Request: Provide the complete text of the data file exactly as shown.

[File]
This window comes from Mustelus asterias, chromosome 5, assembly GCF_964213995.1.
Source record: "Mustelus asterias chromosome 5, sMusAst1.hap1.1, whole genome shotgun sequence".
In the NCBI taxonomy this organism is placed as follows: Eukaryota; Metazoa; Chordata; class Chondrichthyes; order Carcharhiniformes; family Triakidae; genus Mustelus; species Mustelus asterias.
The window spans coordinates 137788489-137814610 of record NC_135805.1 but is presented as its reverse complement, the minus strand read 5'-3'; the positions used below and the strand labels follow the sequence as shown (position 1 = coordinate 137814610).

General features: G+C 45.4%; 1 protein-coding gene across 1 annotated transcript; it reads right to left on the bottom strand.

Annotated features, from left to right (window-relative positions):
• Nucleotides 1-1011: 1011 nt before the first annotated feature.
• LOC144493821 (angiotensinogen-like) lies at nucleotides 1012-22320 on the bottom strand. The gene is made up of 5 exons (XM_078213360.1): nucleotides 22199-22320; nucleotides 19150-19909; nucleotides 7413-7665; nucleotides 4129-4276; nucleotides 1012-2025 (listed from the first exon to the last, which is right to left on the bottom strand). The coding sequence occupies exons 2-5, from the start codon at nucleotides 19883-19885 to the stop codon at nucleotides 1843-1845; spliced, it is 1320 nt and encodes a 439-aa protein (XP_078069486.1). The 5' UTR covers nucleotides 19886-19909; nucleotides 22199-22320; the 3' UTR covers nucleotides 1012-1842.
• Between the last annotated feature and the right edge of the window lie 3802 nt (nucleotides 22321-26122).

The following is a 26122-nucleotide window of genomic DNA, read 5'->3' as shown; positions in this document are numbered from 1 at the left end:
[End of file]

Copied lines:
This window comes from Mustelus asterias, chromosome 5, assembly GCF_964213995.1.
Source record: "Mustelus asterias chromosome 5, sMusAst1.hap1.1, whole genome shotgun sequence".
In the NCBI taxonomy this organism is placed as follows: Eukaryota; Metazoa; Chordata; class Chondrichthyes; order Carcharhiniformes; family Triakidae; genus Mustelus; species Mustelus asterias.
The window spans coordinates 137788489-137814610 of record NC_135805.1 but is presented as its reverse complement, the minus strand read 5'-3'; the positions used below and the strand labels follow the sequence as shown (position 1 = coordinate 137814610).

General features: G+C 45.4%; 1 protein-coding gene across 1 annotated transcript; it reads right to left on the bottom strand.

Annotated features, from left to right (window-relative positions):
• Nucleotides 1-1011: 1011 nt before the first annotated feature.
• LOC144493821 (angiotensinogen-like) lies at nucleotides 1012-22320 on the bottom strand. The gene is made up of 5 exons (XM_078213360.1): nucleotides 22199-22320; nucleotides 19150-19909; nucleotides 7413-7665; nucleotides 4129-4276; nucleotides 1012-2025 (listed from the first exon to the last, which is right to left on the bottom strand). The coding sequence occupies exons 2-5, from the start codon at nucleotides 19883-19885 to the stop codon at nucleotides 1843-1845; spliced, it is 1320 nt and encodes a 439-aa protein (XP_078069486.1). The 5' UTR covers nucleotides 19886-19909; nucleotides 22199-22320; the 3' UTR covers nucleotides 1012-1842.
• Between the last annotated feature and the right edge of the window lie 3802 nt (nucleotides 22321-26122).

The following is a 26122-nucleotide window of genomic DNA, read 5'->3' as shown; positions in this document are numbered from 1 at the left end: